Jason Merritt, Getty Images "I've been to Coachella many times, on many…
- Posted on Dec 19th 2010 12:30PM by Kenneth Partridge
C Flanigan, FilmMagic.com
Appropriately, Weezer is calling their five-city run of two-night nostalgia fests the 'Memories Tour,' and even more appropriately, the group opened both Roseland gigs with the tune 'Memories,' from their most recent album, 'Hurley.' Both nights, the song kicked off "greatest hits" sets that preceded the full-album recreations, and as Cuomo worked backward through the Weezer catalog, he tailored each night's selections to fit the album he was building toward.
Friday night, when the focus was the 'Blue Album'--Weezer's universally loved, mega-selling debut--Cuomo front-loaded the show with hits even the most casual Weezer fan would know: 'If You're Wondering If I Want You To (I Want You To),' 'Beverly Hills,' 'Keep Fishin'' and 'Island in the Sun.'
The following night, Weezer prefaced 'Pinkerton,' its dark, difficult second album -- a collection 'Rolling Stone' readers voted the second worst album of 1996, after Bush's 'Razorblade Suitcase' -- with lesser-known singles and B-sides, such as 'Jamie,' from an early rarities collection, and 'You Gave Your Love to Me Softly' and 'Susanne,' from the 'Angus' and 'Mallrats' film soundtracks.
Despite the divergent set lists, Weezer treated both "hits" segments roughly the same way. The band was in five-man mode, with usual drummer Patrick Wilson taking on second-guitar duties, leaving Cuomo to wander around the stage -- and indeed, the venue -- unencumbered. Cuomo bounced on a trampoline and made frequent trips into the audience, and during Friday's show, he ended 'Pork and Beans' at the soundboard in the middle of the room.
"Where my set list at?" he asked, having forgotten 'Beverly Hills' was up next.
Both nights, when Weezer came to the 2002's 'Maladroit' album, Cuomo passed on lead vocals, letting guitarist Brian Bell sing Friday's 'Keep Fishin'' and Wilson Saturday's 'Dope Nose.' This was in keeping with the instrument swapping Weezer has made a part of recent tours, as well as the general silliness that, while always present, has become one of the group's defining features.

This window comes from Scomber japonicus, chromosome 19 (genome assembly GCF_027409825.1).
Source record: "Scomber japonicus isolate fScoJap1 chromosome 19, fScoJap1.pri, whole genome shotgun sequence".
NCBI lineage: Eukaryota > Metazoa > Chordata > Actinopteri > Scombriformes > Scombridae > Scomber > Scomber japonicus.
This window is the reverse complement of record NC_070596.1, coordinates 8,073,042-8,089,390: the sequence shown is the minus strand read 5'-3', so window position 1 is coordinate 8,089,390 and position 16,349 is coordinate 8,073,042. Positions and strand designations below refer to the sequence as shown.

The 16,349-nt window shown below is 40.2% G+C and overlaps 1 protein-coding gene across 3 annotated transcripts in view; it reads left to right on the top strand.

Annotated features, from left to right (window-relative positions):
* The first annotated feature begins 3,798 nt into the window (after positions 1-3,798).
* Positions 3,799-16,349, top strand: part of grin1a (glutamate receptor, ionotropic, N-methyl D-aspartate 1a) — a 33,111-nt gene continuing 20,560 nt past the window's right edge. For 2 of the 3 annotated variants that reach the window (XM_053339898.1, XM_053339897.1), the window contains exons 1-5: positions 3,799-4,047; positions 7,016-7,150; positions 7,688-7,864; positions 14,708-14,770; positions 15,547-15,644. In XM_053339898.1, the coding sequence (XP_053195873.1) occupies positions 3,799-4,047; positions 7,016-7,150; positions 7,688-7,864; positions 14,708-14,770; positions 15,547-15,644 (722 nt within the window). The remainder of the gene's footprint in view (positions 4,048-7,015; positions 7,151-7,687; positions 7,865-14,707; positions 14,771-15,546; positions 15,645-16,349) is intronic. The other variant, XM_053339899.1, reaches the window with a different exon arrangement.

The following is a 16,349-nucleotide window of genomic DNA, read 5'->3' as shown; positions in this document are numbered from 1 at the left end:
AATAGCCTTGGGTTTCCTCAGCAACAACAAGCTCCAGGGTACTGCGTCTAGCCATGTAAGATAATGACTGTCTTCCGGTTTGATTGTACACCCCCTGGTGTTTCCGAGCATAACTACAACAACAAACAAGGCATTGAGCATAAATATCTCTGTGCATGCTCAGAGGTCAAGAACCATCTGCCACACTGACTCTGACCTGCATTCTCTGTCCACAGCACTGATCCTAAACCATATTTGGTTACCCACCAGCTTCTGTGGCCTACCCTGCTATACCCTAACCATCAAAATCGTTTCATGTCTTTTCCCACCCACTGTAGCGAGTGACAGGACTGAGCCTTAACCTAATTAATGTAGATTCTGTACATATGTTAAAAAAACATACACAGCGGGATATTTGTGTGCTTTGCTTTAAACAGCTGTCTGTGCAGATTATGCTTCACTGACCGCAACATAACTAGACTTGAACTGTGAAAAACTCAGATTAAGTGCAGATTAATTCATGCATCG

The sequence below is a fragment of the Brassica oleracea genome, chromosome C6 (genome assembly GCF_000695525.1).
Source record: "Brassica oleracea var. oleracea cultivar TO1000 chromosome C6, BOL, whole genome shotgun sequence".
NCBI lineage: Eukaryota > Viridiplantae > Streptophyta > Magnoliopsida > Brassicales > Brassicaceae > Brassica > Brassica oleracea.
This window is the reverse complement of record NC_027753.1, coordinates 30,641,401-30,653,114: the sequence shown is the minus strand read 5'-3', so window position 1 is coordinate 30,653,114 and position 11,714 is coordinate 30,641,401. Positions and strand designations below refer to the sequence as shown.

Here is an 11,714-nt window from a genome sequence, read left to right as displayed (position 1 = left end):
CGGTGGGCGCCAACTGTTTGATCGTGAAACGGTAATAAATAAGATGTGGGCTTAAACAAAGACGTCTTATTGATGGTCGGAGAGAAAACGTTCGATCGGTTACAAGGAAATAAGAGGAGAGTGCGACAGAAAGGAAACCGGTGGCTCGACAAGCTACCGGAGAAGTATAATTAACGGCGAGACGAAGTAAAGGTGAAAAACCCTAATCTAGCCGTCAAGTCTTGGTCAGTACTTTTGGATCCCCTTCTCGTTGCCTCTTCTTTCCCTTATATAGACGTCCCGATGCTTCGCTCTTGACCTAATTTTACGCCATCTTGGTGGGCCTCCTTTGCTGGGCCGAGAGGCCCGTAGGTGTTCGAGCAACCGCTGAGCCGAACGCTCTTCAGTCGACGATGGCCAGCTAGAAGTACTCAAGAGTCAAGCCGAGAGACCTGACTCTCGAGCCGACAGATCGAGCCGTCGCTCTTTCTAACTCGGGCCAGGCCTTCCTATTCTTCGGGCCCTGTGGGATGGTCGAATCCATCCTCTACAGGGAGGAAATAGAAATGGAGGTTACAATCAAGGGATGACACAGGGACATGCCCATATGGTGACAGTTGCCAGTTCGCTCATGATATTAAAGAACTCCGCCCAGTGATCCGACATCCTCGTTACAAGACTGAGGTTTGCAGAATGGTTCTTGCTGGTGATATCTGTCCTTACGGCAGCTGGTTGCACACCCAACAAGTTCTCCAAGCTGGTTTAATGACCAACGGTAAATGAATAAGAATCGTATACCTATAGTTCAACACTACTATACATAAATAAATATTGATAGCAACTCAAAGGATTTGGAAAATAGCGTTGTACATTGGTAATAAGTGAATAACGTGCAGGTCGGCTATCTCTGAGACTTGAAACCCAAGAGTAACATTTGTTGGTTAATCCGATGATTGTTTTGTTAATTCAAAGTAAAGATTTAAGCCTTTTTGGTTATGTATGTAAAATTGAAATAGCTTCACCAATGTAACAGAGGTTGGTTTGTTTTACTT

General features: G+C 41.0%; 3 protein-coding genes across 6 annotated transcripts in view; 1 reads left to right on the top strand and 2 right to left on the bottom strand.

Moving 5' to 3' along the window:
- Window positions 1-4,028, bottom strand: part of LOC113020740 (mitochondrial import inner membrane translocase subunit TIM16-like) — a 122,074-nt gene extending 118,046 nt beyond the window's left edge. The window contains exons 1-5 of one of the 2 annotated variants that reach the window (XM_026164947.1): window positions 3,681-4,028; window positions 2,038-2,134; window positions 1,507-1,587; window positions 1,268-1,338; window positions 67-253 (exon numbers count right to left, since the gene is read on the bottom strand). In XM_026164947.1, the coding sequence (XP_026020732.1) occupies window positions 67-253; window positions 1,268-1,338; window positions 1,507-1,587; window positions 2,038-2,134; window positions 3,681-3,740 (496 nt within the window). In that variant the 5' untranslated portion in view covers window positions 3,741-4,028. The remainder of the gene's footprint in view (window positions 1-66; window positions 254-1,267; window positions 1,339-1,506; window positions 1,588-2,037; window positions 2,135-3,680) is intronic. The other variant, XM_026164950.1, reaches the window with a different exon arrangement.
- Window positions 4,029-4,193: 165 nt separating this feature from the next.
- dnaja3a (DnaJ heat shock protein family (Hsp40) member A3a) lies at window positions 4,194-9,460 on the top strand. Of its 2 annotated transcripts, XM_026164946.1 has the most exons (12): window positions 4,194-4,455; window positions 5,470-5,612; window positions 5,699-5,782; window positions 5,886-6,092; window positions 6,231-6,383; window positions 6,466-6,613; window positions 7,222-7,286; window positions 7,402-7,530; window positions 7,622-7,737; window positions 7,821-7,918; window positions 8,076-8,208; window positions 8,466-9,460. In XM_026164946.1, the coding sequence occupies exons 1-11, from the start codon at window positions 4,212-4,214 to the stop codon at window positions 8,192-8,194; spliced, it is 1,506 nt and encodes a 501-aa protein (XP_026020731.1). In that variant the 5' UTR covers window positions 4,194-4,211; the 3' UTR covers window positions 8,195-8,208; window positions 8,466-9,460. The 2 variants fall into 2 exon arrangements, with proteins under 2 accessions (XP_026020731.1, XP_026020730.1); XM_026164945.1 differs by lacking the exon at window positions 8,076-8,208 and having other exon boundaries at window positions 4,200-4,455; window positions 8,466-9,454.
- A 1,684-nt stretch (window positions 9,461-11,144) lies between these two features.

During each night's intermission, Karl Koch, a longtime friend of the band, showed an album-appropriate slide show loaded with old photos and show flyers. While his presentations might only have been of interest to diehards, they offered a fascinating insider's look at Weezer's journey from rehearsing in the garage of a crummy L.A. bungalow to sharing stages with fellow '90s heroes Live and No Doubt.
Then came the full albums, towering works that cast Weezer's recent peaks as mere plateaus. Here, the 'Star Wars' comparison is once again useful: Weezer's run of 21st century albums, while intermittently good and at times great, is tantamount to George Lucas' trilogy of prequels. New-millennium Weezer is big and glossy, a purveyor of popcorn power-pop, but it lacks the heart of its original incarnation. It's the difference between Chewy and Jar Jar Binks.
Cuomo took the stage for Friday's 'Blue' run-through in the same navy T-shirt he wore on the disc's iconic cover. In 1994, Weezer was dealing with some heavy stuff -- breakups ('The World Has Turned And Left Me Here'), stepfathers ('Say It Ain't So') and wrecked knitwear ('Undone – the Sweater Song') -- but there remains a nerdy defiance in these 10 tracks. Cuomo had grown up on an ashram in Connecticut and fallen as a teenager for schlocky metal. From these inauspicious beginnings, he managed to score a record deal and convince Geffen to finance the recording of songs like 'In The Garage,' about playing Dungeons & Dragons and listening to Kiss. Cuomo is perhaps too talented to be seen as a true underdog, but the 'Blue Album' was a kind of win for the little guy. Friday's performance -- all outsized choruses, guitar crunch and stiff, behind-the-beat drumming -- felt like a victory lap.
'Pinkerton' is a little trickier. By 1996, Cuomo had experienced his inevitable Brian Wilson-style breakdown. Disenchanted with stardom, recovering from surgery to lengthen one of his legs and contemplating enrolling at Harvard University, where he would later earn a degree, he wrote an album of sad-sack songs loosely inspired by 'Madame Butterfly.' The record tanked, but as everyone knows, it was resurrected the following decade by a generation of emo kids for whom "oversharing" is a nonsense word.
'Pinkerton' is the record that launched a million crummy emo bands, and Saturday's performance was a reminder of why. Cuomo sang of self-pity and isolation with the same verve he'd mustered the night before, never letting the raw anger and sadness of the songs devolve into tortured naval-gazing. 'Why Bother?' and 'The Good Life' are anthemic tunes about giving up on love and feeling like, at 26, your past days are behind you.
That fear was unfounded. Cuomo is now happily married with a daughter, and Weezer is more popular than it's ever been. As for artistic relevance, we'll have to wait and see how many people line up in 2020 to hear the 'Red Album' or 'Raditude' in its entirety.
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